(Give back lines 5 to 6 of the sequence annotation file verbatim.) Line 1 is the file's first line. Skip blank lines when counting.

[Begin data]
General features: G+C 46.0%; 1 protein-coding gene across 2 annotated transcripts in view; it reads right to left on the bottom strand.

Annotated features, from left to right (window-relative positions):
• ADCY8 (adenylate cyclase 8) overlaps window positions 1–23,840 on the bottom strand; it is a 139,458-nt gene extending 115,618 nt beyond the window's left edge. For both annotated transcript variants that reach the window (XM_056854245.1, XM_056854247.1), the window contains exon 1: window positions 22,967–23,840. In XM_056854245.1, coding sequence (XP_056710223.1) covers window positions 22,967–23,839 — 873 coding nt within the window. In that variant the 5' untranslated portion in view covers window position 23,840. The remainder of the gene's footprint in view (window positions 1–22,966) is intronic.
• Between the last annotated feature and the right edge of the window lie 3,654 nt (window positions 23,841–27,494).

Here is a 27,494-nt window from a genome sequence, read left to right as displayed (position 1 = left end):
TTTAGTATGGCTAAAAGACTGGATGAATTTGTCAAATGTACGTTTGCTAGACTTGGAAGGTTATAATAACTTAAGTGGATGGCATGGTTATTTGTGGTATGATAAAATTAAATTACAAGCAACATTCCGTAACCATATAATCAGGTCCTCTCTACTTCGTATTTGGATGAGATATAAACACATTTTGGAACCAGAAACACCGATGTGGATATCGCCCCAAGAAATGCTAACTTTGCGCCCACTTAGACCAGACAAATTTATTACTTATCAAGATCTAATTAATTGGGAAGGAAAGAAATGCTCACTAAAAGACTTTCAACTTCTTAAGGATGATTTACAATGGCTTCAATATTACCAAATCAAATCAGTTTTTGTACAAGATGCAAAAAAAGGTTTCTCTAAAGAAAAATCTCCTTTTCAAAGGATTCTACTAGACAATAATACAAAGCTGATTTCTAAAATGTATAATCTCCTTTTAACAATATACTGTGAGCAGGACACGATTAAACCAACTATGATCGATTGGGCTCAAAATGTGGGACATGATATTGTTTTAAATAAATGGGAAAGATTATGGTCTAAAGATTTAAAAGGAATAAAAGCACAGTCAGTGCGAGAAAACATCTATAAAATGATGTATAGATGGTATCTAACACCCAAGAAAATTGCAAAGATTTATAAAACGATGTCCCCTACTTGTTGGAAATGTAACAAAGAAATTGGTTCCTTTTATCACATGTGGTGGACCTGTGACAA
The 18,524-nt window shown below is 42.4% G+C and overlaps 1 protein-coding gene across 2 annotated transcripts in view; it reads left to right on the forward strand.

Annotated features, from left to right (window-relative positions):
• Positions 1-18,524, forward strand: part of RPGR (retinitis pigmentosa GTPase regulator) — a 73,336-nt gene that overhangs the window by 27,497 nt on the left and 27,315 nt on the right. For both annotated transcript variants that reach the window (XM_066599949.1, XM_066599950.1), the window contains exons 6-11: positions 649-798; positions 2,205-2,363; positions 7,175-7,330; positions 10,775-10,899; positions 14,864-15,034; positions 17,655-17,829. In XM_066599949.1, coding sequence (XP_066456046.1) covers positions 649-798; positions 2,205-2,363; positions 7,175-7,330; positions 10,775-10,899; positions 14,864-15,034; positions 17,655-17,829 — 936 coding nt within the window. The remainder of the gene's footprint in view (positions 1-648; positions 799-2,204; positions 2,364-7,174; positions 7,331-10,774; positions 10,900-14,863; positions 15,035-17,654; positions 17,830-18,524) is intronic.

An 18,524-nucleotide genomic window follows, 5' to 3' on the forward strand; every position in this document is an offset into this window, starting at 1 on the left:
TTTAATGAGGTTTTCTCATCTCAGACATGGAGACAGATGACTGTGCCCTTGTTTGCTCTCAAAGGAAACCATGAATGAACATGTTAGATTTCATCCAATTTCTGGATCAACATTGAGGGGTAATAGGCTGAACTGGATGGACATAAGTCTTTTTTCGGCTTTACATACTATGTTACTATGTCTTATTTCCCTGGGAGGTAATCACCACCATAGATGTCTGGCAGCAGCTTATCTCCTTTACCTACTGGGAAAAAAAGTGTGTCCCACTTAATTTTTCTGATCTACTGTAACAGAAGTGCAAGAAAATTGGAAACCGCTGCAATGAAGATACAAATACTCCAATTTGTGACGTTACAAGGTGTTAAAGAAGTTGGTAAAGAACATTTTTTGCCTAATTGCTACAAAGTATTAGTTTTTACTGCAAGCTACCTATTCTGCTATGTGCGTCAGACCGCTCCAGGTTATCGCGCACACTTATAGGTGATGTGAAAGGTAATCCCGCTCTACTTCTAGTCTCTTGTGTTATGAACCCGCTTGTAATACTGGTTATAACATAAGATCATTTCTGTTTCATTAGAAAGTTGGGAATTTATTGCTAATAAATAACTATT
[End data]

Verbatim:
Here is a 27,494-nt window from a genome sequence, read left to right as displayed (position 1 = left end):
TTTAGTATGGCTAAAAGACTGGATGAATTTGTCAAATGTACGTTTGCTAGACTTGGAAGGTTATAATAACTTAAGTGGATGGCATGGTTATTTGTGGTATGATAAAATTAAATTACAAGCAACATTCCGTAACCATATAATCAGGTCCTCTCTACTTCGTATTTGGATGAGATATAAACACATTTTGGAACCAGAAACACCGATGTGGATATCGCCCCAAGAAATGCTAACTTTGCGCCCACTTAGACCAGACAAATTTATTACTTATCAAGATCTAATTAATTGGGAAGGAAAGAAATGCTCACTAAAAGACTTTCAACTTCTTAAGGATGATTTACAATGGCTTCAATATTACCAAATCAAATCAGTTTTTGTACAAGATGCAAAAAAAGGTTTCTCTAAAGAAAAATCTCCTTTTCAAAGGATTCTACTAGACAATAATACAAAGCTGATTTCTAAAATGTATAATCTCCTTTTAACAATATACTGTGAGCAGGACACGATTAAACCAACTATGATCGATTGGGCTCAAAATGTGGGACATGATATTGTTTTAAATAAATGGGAAAGATTATGGTCTAAAGATTTAAAAGGAATAAAAGCACAGTCAGTGCGAGAAAACATCTATAAAATGATGTATAGATGGTATCTAACACCCAAGAAAATTGCAAAGATTTATAAAACGATGTCCCCTACTTGTTGGAAATGTAACAAAGAAATTGGTTCCTTTTATCACATGTGGTGGACCTGTGACAA